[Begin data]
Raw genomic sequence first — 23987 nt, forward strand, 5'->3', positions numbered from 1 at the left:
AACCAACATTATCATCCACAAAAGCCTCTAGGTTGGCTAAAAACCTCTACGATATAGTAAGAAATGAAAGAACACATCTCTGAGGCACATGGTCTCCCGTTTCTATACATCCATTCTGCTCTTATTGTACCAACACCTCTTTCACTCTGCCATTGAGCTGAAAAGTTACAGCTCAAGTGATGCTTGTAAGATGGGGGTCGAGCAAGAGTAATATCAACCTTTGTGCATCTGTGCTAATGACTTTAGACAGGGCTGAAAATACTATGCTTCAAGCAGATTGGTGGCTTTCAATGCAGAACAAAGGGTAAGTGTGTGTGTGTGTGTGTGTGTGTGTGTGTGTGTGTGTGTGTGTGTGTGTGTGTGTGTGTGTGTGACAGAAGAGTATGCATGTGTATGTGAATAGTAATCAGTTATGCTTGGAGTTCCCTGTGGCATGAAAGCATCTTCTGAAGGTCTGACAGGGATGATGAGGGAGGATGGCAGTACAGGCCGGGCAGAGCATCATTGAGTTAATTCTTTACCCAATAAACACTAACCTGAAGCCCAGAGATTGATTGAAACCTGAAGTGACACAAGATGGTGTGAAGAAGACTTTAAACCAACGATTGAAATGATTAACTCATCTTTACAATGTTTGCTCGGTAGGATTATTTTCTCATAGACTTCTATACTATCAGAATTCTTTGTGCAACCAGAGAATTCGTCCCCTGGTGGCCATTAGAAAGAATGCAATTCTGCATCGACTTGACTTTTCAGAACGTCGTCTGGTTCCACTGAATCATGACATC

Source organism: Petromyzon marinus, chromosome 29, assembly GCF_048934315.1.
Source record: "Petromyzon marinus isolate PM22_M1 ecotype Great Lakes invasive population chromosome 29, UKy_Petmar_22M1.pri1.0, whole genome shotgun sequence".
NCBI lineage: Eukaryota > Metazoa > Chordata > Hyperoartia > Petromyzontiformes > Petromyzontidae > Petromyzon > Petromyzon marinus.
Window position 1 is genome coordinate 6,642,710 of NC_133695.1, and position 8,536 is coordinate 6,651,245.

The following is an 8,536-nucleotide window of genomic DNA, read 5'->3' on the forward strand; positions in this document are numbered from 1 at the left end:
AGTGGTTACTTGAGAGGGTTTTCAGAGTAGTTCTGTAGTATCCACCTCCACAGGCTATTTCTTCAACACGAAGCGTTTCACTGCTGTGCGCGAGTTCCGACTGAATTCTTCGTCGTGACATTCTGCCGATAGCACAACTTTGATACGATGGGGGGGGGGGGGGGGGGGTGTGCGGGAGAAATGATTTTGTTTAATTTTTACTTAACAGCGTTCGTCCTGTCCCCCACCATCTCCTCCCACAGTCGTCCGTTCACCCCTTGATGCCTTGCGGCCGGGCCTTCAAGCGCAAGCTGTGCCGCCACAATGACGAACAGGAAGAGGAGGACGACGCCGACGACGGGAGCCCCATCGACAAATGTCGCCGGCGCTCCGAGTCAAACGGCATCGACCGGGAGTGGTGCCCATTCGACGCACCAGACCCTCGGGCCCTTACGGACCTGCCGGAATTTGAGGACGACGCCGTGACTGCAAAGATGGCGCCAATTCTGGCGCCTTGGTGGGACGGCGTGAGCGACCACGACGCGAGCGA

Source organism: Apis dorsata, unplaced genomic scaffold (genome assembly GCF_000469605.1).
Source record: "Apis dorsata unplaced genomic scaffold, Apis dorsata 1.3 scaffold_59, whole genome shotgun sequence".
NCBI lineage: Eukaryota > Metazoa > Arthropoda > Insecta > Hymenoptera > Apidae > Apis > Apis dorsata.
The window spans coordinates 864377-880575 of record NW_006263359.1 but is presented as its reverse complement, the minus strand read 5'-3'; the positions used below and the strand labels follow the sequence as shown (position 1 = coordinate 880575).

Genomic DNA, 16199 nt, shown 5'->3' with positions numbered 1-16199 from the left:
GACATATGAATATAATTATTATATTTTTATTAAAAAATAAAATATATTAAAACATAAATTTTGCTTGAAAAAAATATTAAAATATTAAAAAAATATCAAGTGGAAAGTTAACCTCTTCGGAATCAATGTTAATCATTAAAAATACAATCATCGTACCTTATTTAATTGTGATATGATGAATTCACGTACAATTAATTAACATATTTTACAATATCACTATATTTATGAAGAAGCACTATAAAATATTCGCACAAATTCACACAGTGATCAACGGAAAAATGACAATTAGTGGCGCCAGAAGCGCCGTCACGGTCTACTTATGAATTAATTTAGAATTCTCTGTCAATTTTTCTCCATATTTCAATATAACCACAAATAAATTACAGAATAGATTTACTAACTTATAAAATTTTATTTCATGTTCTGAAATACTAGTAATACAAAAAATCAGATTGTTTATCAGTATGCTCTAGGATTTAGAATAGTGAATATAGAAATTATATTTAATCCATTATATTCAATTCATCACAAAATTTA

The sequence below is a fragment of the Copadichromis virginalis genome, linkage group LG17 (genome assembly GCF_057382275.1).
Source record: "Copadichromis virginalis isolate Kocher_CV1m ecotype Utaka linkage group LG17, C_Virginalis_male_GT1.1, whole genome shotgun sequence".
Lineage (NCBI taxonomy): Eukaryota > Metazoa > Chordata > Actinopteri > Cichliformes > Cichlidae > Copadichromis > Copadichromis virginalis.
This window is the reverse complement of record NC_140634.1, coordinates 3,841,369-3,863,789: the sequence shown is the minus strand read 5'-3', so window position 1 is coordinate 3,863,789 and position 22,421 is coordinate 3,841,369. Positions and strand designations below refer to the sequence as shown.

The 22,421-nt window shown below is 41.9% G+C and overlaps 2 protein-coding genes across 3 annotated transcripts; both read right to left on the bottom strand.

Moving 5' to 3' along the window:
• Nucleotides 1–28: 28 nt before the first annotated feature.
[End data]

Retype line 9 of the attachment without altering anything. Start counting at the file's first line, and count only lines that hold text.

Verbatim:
Source organism: Apis dorsata, unplaced genomic scaffold (genome assembly GCF_000469605.1).